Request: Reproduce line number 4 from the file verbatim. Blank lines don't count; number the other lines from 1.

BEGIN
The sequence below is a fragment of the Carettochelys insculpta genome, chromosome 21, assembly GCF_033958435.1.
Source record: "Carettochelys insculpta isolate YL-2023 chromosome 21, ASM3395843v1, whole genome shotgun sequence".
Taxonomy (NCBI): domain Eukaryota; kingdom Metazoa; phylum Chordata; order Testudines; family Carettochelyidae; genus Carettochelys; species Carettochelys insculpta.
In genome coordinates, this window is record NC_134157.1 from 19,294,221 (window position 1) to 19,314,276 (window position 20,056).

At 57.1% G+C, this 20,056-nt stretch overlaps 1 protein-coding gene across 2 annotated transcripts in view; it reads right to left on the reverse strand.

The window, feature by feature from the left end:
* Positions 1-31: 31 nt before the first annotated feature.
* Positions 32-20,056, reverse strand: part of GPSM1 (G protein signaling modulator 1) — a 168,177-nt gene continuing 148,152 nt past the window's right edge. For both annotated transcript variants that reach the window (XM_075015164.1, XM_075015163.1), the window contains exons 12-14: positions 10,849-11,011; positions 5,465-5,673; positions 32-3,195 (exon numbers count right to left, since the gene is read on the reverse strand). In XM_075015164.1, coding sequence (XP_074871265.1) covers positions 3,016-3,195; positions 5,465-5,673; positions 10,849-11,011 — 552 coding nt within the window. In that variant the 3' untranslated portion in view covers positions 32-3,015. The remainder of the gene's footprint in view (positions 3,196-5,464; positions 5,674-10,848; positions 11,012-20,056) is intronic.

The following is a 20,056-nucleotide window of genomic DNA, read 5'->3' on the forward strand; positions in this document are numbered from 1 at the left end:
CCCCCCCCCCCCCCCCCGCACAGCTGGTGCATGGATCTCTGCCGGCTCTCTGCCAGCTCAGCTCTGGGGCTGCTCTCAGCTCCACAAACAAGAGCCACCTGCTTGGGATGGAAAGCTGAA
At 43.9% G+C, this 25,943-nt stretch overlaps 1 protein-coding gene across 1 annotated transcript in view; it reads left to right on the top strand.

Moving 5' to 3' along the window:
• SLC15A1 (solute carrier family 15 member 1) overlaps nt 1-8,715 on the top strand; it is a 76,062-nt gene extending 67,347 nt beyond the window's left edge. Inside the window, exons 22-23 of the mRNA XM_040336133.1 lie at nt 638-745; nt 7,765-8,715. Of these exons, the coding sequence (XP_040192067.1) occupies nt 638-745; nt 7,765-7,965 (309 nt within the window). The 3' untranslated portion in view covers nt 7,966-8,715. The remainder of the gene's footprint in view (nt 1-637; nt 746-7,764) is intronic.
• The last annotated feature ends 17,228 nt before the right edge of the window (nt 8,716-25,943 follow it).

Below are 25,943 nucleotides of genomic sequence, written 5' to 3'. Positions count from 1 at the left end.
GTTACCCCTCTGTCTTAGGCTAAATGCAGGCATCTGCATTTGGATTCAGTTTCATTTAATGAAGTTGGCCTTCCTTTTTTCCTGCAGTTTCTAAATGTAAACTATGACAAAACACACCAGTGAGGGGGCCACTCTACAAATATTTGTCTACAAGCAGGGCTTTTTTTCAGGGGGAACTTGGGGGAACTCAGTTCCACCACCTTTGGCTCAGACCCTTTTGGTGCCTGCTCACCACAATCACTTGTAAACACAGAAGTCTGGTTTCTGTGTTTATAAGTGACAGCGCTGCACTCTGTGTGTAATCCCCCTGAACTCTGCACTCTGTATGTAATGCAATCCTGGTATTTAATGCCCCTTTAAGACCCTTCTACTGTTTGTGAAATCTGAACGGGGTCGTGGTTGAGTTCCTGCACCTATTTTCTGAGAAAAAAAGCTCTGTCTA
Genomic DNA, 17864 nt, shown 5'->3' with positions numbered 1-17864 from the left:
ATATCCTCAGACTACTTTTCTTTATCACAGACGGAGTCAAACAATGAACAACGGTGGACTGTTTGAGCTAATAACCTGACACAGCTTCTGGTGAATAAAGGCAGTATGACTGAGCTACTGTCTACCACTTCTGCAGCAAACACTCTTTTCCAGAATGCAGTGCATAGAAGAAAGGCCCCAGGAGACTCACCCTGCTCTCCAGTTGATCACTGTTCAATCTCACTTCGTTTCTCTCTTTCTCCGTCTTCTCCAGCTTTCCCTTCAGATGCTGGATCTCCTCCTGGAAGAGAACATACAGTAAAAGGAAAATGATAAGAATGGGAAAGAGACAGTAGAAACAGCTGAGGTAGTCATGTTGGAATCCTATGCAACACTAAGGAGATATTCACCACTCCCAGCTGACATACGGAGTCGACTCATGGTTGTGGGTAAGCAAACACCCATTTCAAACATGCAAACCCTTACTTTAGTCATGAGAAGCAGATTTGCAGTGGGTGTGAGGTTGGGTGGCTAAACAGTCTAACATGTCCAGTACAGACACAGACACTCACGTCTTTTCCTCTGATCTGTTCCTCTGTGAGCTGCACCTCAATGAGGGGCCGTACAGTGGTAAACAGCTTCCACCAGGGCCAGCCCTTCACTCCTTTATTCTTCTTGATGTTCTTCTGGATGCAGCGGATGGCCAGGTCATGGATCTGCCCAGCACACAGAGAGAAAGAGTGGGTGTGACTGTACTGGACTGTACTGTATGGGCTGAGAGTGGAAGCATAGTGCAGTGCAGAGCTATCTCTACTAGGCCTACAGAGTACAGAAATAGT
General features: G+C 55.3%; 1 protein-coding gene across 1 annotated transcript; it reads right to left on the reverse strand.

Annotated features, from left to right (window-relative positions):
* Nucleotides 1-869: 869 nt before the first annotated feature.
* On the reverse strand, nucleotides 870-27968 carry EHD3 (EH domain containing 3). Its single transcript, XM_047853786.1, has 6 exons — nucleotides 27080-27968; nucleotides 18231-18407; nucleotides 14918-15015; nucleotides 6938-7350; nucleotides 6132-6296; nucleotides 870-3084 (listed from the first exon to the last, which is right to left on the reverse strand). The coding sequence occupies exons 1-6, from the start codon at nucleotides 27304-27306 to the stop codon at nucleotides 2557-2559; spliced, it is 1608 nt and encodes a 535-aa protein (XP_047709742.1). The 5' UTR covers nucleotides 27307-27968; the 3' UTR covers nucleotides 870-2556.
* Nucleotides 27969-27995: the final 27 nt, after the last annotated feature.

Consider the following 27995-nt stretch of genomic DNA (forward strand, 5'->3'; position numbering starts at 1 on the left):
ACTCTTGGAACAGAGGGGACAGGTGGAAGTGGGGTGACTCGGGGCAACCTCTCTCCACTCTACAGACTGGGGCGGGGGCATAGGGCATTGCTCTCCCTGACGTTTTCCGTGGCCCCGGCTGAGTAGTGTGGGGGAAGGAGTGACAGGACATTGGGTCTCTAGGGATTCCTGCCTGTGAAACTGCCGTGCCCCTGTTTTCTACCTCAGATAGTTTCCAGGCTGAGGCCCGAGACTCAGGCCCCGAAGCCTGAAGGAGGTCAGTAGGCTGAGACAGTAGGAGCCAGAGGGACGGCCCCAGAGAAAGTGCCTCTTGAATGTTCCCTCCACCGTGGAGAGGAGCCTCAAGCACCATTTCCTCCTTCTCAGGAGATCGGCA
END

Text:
In genome coordinates, this window is record NC_134157.1 from 19,294,221 (window position 1) to 19,314,276 (window position 20,056).